After the polymerization reaction (curing reaction) has been completed, the resulting polymer electrolyte film according to the present invention is separated from the support substrate.
In the above method for manufacturing the polymeric electrolyte film, any organic solvent commonly used in lithium batteries may be used for the electrolytic solution. Examples of such an organic solvent include ethylene carbonate, propylene carbonate, dimethyl carbonate, methylethyl carbonate, diethyl carbonate, methylpropyl carbonate, ethylpropyl carbonate, methylbutyl carbonate, tetrahydrofuran, 2-methyltetrahydrofuran, diethoxyethane, methylformate, ethylformate, triglyme, tetraglyme, fluorobenzene, difluorobenzene, γ-butyrolactone, and mixtures of the foregoing organic solvents. It is preferable that the amount of the organic solvent be in the range of 10-5000 parts by weight with respect to 100 parts by weight of the monomer(s) in the polymer electrolyte forming composition.
Suitable examples of a lithium salt for the electrolytic solution include, but are not limited to, LiPF6, LiClO4, LiBF4, LiBF6, LiCF3SO3, LiAsF6, LiN(SO2CF3)2, LiC4F9SO3, LiN(SO2C2F5)2, and a mixture of the foregoing salts. It is preferable that the concentration of the lithium salt in the electrolytic solution be in the range of 0.5-3.0 mol/L. If the concentration of the lithium salt is less than 0.5 mol/L, the discharge capacity of the resulting lithium battery is insufficient. If the concentration of the lithium salt is greater than 3.0 mol/L, the viscosity of the electrolytic solution is increased, thus lowering battery performance.
Alternatively, a polymer electrolyte forming composition according to the present invention may further include various kinds of additives such as an adhesive enhancer, a filler, and the like in order to enhance the mechanical strength of the polymer electrolyte and interfacial properties with electrodes.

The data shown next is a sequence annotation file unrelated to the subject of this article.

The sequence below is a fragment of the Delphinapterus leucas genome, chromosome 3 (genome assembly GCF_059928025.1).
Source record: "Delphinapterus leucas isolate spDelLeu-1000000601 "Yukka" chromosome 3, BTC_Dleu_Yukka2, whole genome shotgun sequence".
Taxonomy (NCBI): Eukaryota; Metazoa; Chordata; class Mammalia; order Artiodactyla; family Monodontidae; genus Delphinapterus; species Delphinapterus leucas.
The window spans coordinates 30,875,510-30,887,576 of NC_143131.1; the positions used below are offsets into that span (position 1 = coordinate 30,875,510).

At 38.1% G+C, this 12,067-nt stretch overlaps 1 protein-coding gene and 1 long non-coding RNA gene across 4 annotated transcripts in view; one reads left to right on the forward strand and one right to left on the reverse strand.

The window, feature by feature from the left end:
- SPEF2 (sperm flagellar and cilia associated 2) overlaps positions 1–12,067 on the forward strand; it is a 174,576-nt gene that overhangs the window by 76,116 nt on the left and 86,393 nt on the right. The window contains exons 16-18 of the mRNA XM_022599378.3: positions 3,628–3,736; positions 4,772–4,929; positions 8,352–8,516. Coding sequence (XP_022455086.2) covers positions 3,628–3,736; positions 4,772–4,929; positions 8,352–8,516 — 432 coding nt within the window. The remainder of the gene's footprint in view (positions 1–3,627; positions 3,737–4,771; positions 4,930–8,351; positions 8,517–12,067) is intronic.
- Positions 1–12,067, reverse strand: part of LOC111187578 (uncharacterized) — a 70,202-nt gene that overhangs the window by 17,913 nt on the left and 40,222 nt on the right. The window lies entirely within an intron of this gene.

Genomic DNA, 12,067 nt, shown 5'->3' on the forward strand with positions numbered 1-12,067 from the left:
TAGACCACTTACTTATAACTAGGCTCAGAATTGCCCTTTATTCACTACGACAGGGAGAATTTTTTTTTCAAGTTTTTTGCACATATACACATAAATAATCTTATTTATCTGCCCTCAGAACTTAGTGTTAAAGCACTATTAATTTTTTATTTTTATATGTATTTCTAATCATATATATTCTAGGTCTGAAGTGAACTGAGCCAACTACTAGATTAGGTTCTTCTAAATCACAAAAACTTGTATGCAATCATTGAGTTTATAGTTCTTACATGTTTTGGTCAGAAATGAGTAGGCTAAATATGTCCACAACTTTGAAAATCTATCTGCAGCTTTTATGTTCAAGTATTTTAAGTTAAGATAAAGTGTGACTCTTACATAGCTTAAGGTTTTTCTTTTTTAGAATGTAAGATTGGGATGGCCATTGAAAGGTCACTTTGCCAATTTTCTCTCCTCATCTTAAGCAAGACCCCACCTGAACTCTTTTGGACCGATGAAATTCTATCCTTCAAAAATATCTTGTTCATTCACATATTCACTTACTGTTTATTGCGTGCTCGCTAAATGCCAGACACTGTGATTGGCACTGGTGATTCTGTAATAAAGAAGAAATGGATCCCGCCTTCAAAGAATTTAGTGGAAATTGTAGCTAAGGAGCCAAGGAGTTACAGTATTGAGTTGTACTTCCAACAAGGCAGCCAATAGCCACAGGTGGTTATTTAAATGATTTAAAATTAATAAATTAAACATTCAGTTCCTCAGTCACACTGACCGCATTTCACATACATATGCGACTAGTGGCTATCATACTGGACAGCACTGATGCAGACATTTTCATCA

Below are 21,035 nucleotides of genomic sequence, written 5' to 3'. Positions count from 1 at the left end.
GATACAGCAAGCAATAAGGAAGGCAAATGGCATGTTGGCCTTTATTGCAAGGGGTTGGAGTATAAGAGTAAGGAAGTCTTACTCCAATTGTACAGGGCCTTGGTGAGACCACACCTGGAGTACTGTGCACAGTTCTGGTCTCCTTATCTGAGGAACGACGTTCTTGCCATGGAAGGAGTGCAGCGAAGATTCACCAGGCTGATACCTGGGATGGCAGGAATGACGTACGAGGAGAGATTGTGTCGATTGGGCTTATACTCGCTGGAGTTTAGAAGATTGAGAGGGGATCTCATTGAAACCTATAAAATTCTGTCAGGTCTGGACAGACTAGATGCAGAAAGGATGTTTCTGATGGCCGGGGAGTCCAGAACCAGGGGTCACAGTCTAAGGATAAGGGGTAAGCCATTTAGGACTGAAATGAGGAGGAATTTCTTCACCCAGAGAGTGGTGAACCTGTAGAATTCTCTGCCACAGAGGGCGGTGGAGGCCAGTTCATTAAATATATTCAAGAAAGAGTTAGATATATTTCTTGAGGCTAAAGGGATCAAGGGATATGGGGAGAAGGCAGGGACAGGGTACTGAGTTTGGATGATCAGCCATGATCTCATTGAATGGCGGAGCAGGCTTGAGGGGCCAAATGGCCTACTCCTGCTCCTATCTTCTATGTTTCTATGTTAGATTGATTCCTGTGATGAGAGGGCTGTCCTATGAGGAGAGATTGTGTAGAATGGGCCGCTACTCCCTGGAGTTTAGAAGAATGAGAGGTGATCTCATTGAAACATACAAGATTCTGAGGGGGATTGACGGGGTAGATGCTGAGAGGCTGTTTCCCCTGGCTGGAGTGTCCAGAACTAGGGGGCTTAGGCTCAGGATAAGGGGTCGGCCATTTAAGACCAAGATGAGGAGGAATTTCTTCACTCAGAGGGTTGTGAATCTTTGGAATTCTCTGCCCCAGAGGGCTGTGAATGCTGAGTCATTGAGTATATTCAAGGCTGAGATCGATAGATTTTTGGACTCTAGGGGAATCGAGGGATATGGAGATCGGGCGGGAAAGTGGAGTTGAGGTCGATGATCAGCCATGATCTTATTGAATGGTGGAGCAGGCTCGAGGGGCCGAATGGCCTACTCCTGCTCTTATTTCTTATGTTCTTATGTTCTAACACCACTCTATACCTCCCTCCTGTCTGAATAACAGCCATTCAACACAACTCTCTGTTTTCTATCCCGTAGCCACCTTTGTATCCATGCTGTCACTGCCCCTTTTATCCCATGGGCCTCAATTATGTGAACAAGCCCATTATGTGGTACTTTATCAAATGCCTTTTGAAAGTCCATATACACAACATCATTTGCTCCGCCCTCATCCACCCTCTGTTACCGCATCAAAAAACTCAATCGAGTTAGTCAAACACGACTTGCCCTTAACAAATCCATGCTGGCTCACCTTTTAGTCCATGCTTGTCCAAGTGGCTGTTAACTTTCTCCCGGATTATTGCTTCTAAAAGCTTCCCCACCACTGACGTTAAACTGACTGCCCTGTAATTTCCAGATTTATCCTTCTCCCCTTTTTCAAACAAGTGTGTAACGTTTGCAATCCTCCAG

Method (1) for manufacturing a lithium battery using the polymer electrolyte formed according to the present invention is described below in detail.
Initially, a cathode and an anode are manufactured using known methods used to manufacture lithium batteries. In particular, active material layers for the cathode and anode are formed using electrode active material compositions containing electrode active materials, a binder, and a conductive agent when necessary, and a solvent. The active material layers are formed either by directly coating a current collector with an electrode active material composition or by forming an electrode active material film on a support by coating and drying of an electrode active material composition and then laminating a current collector with the electrode active material film which has been separated from the support. Any support capable of supporting the active material layer can be used without limitation. Suitable examples of such a support include a Mylar film, a polyethylene terephthalate (PET) film, and the like.
Suitable cathode active materials include lithium manganese oxides, lithium cobalt oxides, lithium nickel oxides, lithium chromium oxides, sulfur, sulfur-containing compounds, and mixtures of the foregoing materials, and specifically, LiCoO2, LiMnO2, LiNiO2, LiCoMnO2, LiNiCoO2, LiNiMnO2, LiNiCoMnO2, LiCrO2, LiMn2O4, and mixtures of the foregoing materials.
Suitable anode active materials include lithium metal, lithium alloys, carbonaceous materials, graphites, and the like. However, carbonaceous materials are preferred because they lead to highly reversible intercalation and deintercalation of lithium ions and do not require excess anode active material (LixCy), and thus increase the effective energy density of batteries. When sulfur or a sulfur-containing compound are used as the cathode active material, lithium metal is preferred as the anode active material. Carbon black, acetylene black, Ketjenblack, and the like may be used for the conductive agent. It is preferable that the amount of the conductive agent be in the range of 1-20 parts by weight based on 100 parts by weight of the electrode active material.